Remember the old police dramas like Adam-12 and Dragnet? Shows like that are how many of us got an idea of how police work. And of course one tried-and-true method to catch the bad guy is to "be on the look out." Some crime happens, the dispatcher broadcasts a car description and license plate number, and before the next commercial break, the wanted car pulls out right in front of our hero officers.
But these days, police records can hold untold numbers of stolen cars, crime suspects, fugitive warrants or other persons of interest all linked to license plate numbers. With a technology called Automated License Plate Readers mounted on patrol cars, scanners pick up every license plate near by and constantly check them against the list of wanted cars. These ALPR devices pull information for every license plate that they come across, regardless of whether or not the vehicle is suspicious in any other way. But there's just one problem.
While it is certainly a huge benefit for police to get instant alerts when a wanted fugitive pulls out in front, there is also the issue of what happens to the massive amount of data collected from these 24/7 scanners. Just think for a moment that every plate is recorded and time-stamped with its exact location. As technology often moves faster than policies and regulations, there are few rules in place about how this data is handled or how long it is kept.
If a law that just passed Virginia's state house and senate isn't vetoed, then it will be one of the first states to institute short limits on data collected by ALPRs.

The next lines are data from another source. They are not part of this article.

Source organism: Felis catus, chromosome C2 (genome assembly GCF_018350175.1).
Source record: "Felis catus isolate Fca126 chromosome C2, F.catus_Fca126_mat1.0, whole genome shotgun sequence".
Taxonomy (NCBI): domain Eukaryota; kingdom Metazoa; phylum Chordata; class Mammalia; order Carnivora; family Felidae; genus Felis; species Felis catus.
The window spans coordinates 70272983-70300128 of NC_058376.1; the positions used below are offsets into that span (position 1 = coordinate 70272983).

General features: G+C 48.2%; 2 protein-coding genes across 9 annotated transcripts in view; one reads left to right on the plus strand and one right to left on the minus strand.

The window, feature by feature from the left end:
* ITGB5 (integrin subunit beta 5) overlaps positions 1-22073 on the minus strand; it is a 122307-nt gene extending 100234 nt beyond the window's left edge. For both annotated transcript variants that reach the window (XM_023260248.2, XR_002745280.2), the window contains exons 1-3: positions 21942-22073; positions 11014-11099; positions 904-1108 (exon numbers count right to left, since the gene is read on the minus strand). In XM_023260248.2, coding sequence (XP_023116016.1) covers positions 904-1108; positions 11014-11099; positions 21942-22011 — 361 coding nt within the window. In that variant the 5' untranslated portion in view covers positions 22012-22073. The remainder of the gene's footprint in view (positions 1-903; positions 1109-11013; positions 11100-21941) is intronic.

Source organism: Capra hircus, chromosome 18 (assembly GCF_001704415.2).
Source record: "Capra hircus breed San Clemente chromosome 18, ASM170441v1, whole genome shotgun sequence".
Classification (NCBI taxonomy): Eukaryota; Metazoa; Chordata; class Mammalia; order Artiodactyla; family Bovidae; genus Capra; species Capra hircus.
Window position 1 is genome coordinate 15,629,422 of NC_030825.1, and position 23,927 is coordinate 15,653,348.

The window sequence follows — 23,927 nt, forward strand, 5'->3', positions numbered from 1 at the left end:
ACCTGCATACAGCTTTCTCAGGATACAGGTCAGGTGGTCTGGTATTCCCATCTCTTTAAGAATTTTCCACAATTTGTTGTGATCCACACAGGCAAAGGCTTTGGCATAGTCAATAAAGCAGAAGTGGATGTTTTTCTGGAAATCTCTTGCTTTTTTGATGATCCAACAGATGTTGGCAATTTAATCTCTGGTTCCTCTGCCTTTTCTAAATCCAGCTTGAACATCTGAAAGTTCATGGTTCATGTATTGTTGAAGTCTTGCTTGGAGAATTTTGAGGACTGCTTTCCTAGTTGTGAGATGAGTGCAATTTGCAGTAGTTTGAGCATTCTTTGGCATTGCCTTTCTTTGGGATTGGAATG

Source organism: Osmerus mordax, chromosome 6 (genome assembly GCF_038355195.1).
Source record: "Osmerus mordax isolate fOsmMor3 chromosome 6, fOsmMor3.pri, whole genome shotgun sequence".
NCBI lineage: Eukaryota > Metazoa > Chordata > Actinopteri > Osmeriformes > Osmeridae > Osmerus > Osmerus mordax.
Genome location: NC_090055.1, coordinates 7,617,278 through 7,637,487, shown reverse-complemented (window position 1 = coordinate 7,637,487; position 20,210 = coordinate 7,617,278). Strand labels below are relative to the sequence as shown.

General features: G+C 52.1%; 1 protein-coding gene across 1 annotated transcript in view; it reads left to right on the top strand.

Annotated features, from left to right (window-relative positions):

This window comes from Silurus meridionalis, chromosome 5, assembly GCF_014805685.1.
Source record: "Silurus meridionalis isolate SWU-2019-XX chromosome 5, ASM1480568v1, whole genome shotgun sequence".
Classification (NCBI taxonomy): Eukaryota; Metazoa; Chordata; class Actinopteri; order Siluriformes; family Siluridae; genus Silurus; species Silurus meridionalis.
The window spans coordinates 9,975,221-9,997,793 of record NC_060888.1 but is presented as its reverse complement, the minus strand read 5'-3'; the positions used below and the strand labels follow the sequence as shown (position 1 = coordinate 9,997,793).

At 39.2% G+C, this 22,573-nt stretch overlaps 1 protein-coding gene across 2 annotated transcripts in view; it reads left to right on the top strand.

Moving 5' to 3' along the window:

Ars Technica explains how LPRs and ALPRs work:
Typically, the specialized cameras scan a given plate using optical character recognition technology, checking that plate against a "hot list" of stolen or wanted vehicles. The device records the date, time, and GPS location of any plates—"hot" or not—that it sees.
The problem is that this data often sticks around forever. Ars Technica explains why Virginia's new law could be an important step:
Many jurisdictions nationwide, ranging from the New York State Police to the Oakland Police Department, have no formal data retention limit. That means the location data—often resulting in millions of records collected over years—is effectively kept forever.
That means that if more states follow Virginia's lead (assuming the law gets passed) then data could be dealt with more securely. And circumstances like the one that lead to a woman being held at gunpoint because of a faulty plate reader might happen less often.